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A Prospective Validation of Biplanar Ultrasound Imaging for C5-C6 Cervical Medial Branch Blocks
  1. Roderick J. Finlayson, MD, FRCPC*,
  2. John-Paul B. Etheridge, MD, CCFP,
  3. Worakamol Tiyaprasertkul, MD*,
  4. Bill Nelems, MD, FRCPC and
  5. De Q.H. Tran, MD, FRCPC*
  1. *Department of Anesthesia, Alan Edwards Pain Management Unit, McGill University Health Center, Montreal, Quebec
  2. Kelowna General Hospital, Kelowna, British Columbia, Canada
  1. Address correspondence to: Roderick J. Finlayson, MD, FRCPC, Montreal General Hospital, Department of Anesthesia, 1650 Ave Cedar, D10-144, Montreal, Quebec, Canada H3G 1A4 (e-mail: roderick.finlayson{at}


Background Ultrasound (US) guidance offers an alternative to fluoroscopy for medial branch blocks of the upper cervical spine, but it may be less accurate for blocks at the C5 and C6 levels. We hypothesized that a modified technique using biplanar US imaging would facilitate level identification and provide greater accuracy for the lower cervical spine.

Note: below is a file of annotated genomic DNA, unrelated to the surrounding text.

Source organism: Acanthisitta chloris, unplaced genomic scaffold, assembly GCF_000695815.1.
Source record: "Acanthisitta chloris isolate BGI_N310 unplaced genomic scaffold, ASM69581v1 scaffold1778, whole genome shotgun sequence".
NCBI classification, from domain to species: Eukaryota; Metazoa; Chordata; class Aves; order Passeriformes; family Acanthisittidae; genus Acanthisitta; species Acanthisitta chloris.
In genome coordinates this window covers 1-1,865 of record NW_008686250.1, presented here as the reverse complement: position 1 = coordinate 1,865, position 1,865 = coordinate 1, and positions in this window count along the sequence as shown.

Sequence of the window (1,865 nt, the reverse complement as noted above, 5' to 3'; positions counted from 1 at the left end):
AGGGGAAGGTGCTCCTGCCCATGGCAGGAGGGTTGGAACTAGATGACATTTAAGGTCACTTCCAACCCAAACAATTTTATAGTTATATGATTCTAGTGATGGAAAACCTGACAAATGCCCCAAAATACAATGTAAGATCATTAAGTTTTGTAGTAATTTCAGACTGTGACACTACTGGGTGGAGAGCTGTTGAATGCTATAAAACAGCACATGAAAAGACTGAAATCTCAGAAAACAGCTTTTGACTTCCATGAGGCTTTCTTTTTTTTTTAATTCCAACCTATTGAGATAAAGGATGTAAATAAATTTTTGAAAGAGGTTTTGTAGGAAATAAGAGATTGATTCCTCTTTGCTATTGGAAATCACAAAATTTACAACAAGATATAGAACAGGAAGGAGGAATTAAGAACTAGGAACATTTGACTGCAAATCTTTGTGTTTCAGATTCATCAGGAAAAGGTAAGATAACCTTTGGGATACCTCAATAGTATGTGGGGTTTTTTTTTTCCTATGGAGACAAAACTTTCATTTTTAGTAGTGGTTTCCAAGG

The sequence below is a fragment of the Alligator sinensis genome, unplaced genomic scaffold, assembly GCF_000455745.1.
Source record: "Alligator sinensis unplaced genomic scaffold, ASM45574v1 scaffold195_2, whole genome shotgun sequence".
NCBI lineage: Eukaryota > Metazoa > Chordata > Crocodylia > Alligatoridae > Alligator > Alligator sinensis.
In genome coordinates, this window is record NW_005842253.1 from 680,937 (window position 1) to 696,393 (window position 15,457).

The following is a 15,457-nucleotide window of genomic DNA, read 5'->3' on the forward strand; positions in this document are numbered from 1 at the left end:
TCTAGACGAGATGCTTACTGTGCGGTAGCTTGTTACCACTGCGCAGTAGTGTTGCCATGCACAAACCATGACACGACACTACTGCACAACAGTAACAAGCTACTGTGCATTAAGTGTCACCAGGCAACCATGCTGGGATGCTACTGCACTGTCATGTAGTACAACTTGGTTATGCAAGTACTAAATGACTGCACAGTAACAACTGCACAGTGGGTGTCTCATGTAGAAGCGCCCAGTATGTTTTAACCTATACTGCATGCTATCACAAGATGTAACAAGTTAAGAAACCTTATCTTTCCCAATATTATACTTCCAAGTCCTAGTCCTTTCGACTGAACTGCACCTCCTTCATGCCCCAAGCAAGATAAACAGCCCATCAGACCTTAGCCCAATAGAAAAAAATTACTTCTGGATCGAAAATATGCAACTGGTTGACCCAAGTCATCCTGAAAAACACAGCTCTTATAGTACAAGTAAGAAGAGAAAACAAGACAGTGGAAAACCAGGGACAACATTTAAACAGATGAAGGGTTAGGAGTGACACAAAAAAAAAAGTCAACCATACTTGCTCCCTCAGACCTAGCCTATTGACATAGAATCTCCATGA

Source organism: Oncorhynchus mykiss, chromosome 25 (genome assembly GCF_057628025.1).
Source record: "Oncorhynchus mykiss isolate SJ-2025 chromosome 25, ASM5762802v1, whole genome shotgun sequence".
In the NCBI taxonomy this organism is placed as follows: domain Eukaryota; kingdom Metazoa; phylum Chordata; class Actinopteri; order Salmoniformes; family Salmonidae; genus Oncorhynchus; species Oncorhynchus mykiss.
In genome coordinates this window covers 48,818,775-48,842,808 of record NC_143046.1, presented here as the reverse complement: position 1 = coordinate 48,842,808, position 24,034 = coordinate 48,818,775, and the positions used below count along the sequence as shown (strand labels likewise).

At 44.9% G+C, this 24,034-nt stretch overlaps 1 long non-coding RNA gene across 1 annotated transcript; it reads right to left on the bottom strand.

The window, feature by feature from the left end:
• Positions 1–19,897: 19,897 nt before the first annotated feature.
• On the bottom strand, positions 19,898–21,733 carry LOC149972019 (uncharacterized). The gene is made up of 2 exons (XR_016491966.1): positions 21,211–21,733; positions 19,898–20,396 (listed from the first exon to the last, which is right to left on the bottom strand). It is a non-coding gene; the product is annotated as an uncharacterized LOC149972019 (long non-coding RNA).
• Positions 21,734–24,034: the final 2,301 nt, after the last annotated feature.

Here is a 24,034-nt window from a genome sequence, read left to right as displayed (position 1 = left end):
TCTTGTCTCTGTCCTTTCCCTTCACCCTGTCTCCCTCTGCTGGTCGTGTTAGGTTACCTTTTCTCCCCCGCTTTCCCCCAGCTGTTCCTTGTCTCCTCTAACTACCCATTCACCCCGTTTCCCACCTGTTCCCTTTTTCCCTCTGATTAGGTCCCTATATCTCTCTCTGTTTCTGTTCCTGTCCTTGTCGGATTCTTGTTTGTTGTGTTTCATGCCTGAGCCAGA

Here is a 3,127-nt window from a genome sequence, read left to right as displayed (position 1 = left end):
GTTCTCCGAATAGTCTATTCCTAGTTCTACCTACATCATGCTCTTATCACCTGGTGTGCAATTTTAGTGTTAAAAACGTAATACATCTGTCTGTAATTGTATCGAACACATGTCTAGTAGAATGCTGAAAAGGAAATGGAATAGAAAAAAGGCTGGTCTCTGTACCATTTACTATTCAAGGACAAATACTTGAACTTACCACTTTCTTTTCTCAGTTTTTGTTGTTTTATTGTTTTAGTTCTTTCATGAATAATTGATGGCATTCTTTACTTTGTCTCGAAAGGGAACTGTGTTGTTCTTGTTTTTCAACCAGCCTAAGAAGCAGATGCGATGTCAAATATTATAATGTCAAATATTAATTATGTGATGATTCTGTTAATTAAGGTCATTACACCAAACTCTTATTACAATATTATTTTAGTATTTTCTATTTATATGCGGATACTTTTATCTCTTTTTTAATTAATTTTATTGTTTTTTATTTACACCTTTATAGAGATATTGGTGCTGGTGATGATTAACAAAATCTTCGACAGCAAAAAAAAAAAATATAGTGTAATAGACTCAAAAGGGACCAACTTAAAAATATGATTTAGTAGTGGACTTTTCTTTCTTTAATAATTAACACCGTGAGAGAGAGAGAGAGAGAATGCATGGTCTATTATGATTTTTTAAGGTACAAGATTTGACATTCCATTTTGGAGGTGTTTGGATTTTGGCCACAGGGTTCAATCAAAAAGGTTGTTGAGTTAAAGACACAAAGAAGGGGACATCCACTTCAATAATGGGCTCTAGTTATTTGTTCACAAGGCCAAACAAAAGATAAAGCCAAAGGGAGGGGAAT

Methods Forty patients with chronic neck pain underwent US-guided blocks of the C5 and C6 medial branches. For each level, 0.3 mL of a local anesthetic/iodinated contrast mixture was injected. Posterolateral in-plane needle placement was carried out in a transverse view, and the position of the needle tip was verified in the coronal plane using the C7 transverse process as a sonographic landmark. Contrast distribution, as assessed by a blinded observer on anteroposterior and lateral x-ray views, constituted the primary outcome. Secondary outcomes were performance time and pain relief 30 minutes after the blocks.

Results One hundred percent and 97.5% of C5 and C6 levels, respectively, demonstrated appropriate contrast distribution. The C7 transverse process was readily identified in the coronal plane in all but 2 subjects. Performance time was 248.8 ± 82.7 seconds; the mean percentage of relief provided by the blocks was 76.9% ± 25.5%. In 30% of patients, a blood vessel was visualized crossing the C6 articular pillar and successfully avoided during needle insertion.

Conclusions Ultrasound guidance using a biplanar approach is a reliable imaging modality for C5 and C6 medial branch blocks.

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  • The authors declare no conflict of interest.